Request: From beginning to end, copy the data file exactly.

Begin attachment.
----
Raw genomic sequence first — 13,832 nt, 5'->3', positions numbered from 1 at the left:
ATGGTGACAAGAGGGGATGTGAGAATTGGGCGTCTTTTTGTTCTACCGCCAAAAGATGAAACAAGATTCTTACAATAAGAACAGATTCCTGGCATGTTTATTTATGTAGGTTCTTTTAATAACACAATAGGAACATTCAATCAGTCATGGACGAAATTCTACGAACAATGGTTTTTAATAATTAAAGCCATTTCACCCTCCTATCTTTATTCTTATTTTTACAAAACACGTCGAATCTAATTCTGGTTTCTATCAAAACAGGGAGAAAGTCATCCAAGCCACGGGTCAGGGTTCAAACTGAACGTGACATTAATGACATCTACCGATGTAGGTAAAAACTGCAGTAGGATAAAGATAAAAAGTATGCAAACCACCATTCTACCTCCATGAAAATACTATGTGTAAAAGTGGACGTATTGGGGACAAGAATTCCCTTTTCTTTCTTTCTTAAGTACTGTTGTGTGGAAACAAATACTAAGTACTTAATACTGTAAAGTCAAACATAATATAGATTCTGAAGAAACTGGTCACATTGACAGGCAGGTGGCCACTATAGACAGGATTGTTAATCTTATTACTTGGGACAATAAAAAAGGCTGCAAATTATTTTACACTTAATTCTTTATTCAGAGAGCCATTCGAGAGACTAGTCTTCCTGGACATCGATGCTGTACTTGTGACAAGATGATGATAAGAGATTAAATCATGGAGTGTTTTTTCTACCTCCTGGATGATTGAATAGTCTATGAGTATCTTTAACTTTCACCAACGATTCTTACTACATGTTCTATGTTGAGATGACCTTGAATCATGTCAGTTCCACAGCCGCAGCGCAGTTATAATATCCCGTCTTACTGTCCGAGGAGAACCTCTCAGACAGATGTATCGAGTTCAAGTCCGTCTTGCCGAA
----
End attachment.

Raw genomic sequence first — 13,832 nt, 5'->3', positions numbered from 1 at the left:
ATGGTGACAAGAGGGGATGTGAGAATTGGGCGTCTTTTTGTTCTACCGCCAAAAGATGAAACAAGATTCTTACAATAAGAACAGATTCCTGGCATGTTTATTTATGTAGGTTCTTTTAATAACACAATAGGAACATTCAATCAGTCATGGACGAAATTCTACGAACAATGGTTTTTAATAATTAAAGCCATTTCACCCTCCTATCTTTATTCTTATTTTTACAAAACACGTCGAATCTAATTCTGGTTTCTATCAAAACAGGGAGAAAGTCATCCAAGCCACGGGTCAGGGTTCAAACTGAACGTGACATTAATGACATCTACCGATGTAGGTAAAAACTGCAGTAGGATAAAGATAAAAAGTATGCAAACCACCATTCTACCTCCATGAAAATACTATGTGTAAAAGTGGACGTATTGGGGACAAGAATTCCCTTTTCTTTCTTTCTTAAGTACTGTTGTGTGGAAACAAATACTAAGTACTTAATACTGTAAAGTCAAACATAATATAGATTCTGAAGAAACTGGTCACATTGACAGGCAGGTGGCCACTATAGACAGGATTGTTAATCTTATTACTTGGGACAATAAAAAAGGCTGCAAATTATTTTACACTTAATTCTTTATTCAGAGAGCCATTCGAGAGACTAGTCTTCCTGGACATCGATGCTGTACTTGTGACAAGATGATGATAAGAGATTAAATCATGGAGTGTTTTTTCTACCTCCTGGATGATTGAATAGTCTATGAGTATCTTTAACTTTCACCAACGATTCTTACTACATGTTCTATGTTGAGATGACCTTGAATCATGTCAGTTCCACAGCCGCAGCGCAGTTATAATATCCCGTCTTACTGTCCGAGGAGAACCTCTCAGACAGATGTATCGAGTTCAAGTCCGTCTTGCCGAA